Event Review | Mario! A Super Musical (MusiCube)

By John Son 13.04.2016 1

Part of the London Games Festival Fringe, an offshoot of the larger London Games Festival, Mario! A Super Musical was a special performance of the musical that also previously performed at the GameCity Festival in Nottingham last year. Cubed3 was there on Saturday night at the Stratford Circus Arts Centre to take in the show.

The story was a fairly simple affair: after being unexpectedly beaten by an empowered Princess Peach, Bowser hatches a plan with Kammy Magikoopa to kidnap Mario instead, thus leaving him clear to put his own evil plans into action. Peach and Luigi then take it upon themselves to assemble a crack team of elite agents to rescue Mario and stop Bowser once and for all, with Luigi having to face up to his own cowardice and low self-esteem to successfully rescue his brother and (presumably) save the world.

The premise does sound achingly familiar, but it was quickly evident that everything, from the hammy character impressions and comically bad puns to the ultra-low budget props and costumes, was all meant to be in good fun. A lot of the humour consisted of lampshading and fourth-wall jokes, along with gratuitous references and nods to various Nintendo franchises and characters. Intentionally bad or corny puns were aplenty, as was physical comedy, particularly from the Wario and Waluigi characters, who were presented as a bumbling Chuckle Brother-esque comedy double act. As a result, it was clear that this was a parody not to be taken too seriously.

Image for Event Review | Mario! A Super Musical (MusiCube)
It would be a mistake to think that no part of the show was actually taken seriously, though - for, despite all its shortcomings, there was no denying that many of the actors and actresses could genuinely sing. While performances were generally consistent all round, Charlotte Fage as Peach, James A. Coleman as Bowser, and Natalie Rowe as Kammy Magikoopa were definite highlights - all of them showcasing their obviously talented vocals throughout the night. Props must also be given to Jordan Shiel as Red for a surprisingly accurate impression of Jason Paige on the original Pokémon theme song, and Jim Burrows as a washed-up, bitter, alcoholic Yoshi.

All of the songs featured were based on classic Nintendo tunes, which felt like both a blessing and a curse at times. Some choices did admittedly feel a little forced and awkward ("Delfino Plaza" is perhaps a tune that just doesn't lend itself well to being sung with lyrics), but at the same time, no one could argue that the "Gusty Garden Galaxy" theme couldn't have made for a better theme for the Act One showstopper. A mixed bag, then, generally speaking, but it's safe to say that the remixes were thoughtfully applied and fun enough, overall.

By far the biggest issue of the evening, however, was that the music was just too loud in parts. With the exception of a few performers who managed to make themselves heard over the noise, many voices were just overwhelmed by the music and so were impossible to hear as a result. This meant that a lot of the better musical numbers like "Luigi's Lament" (a rap number utilising the main theme from Luigi's Mansion) and the finale, "Please Don't Sue Us," were definitely not as enjoyable as they should be, for want of being able to understand what the performers were singing. This is a shame, given how a lot of the show's humour and more pertinent plot points seemed to be conveyed mostly through the lyrics, rather than speech.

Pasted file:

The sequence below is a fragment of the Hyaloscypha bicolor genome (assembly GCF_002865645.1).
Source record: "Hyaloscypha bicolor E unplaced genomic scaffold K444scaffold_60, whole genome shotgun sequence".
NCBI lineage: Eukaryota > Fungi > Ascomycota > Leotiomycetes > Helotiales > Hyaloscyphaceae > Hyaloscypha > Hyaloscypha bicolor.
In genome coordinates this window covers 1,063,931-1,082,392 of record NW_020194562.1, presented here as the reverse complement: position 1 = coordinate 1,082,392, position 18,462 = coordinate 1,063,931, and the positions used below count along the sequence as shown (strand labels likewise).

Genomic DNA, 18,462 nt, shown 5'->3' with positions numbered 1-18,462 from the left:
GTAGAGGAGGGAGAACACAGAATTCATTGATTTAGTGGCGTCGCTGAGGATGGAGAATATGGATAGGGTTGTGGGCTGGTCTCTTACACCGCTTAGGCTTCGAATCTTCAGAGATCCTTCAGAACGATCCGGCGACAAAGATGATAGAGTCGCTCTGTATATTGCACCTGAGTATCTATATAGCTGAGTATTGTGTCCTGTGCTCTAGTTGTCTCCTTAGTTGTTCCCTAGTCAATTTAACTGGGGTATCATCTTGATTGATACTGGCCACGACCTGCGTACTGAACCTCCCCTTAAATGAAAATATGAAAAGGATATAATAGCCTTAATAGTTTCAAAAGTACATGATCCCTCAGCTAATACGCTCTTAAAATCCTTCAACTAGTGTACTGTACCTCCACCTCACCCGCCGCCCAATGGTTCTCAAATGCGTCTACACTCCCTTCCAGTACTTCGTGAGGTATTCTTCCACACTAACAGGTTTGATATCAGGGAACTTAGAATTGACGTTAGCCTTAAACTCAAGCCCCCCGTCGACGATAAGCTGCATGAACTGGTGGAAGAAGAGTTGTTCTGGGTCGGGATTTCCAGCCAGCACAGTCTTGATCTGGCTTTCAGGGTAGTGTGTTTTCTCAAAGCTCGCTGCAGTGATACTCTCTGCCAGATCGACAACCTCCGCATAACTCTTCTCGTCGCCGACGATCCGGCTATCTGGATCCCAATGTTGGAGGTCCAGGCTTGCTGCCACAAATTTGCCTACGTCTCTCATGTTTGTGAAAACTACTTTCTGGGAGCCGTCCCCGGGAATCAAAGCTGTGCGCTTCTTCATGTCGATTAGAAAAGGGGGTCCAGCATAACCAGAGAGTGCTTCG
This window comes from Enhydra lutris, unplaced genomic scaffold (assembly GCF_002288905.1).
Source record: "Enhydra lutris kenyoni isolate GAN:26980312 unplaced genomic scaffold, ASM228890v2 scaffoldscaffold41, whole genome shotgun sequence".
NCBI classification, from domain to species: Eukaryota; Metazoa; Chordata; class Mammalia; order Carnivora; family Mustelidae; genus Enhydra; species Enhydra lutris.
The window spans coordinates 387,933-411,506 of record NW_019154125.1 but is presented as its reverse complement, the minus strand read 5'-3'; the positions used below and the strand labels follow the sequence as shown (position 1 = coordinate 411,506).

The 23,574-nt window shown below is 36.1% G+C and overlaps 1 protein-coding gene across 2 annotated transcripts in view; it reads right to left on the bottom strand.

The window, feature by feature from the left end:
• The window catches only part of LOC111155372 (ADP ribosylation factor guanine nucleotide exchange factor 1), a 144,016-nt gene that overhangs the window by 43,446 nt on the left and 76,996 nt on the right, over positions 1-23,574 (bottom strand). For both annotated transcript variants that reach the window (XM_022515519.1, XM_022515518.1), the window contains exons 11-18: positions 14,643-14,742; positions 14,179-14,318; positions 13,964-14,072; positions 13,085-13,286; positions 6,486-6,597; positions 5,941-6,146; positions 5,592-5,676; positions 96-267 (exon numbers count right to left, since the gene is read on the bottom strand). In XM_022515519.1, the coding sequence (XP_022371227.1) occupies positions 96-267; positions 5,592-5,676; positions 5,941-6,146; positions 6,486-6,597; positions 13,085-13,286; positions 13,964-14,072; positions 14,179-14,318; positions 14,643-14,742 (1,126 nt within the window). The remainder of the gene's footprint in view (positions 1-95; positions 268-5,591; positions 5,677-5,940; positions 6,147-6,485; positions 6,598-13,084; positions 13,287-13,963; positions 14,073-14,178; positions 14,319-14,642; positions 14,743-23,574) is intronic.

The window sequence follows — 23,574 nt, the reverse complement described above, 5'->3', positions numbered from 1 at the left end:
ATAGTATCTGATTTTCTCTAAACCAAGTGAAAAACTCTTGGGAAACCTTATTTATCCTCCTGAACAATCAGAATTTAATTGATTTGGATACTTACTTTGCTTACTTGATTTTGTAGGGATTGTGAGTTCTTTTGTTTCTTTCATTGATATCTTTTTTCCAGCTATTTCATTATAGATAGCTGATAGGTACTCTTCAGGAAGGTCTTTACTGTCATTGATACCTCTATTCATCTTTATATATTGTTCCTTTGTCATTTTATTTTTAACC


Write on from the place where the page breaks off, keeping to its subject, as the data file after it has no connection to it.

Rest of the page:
Image for Event Review | Mario! A Super Musical (MusiCube)
In terms of the story of the musical itself, the show benefitted from snappy pacing, but certain scenes did end up feeling a bit unnecessary. A romance plot in the second act involving Toad and Falco came pretty much completely out of left field with little warning, and the ending scenes where the party defeated Bowser felt a little too convenient and anticlimactic - but, then, one has to ask the question whether, as a parody musical, the story and writing should be held to the same standards as any other form of media. Rarely did the writing or plot get so bad as to detract from the enjoyment of the show, however, so maybe it's a point that shouldn't be scrutinised too much.

Despite its flaws, Mario! A Super Musical still proved to be an enjoyable evening of Nintendo-related humour and parody. While it'd be easy to criticise the production values and questionable plot points, there's still no denying that the team behind it put on a fine show in the end - it's just slightly unfortunate that misjudged technical issues put a dampener on the vocal performances, which, for all intents and purposes, should have been the highlight of the evening. All things considered, though, here's hoping that this isn't the last production of its kind we'll get to see, and that there'll be similar productions to look forward to in the future.

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""Wario and Waluigi characters, who were presented as a bumbling Chuckle Brother-esque comedy double act.""

sold!

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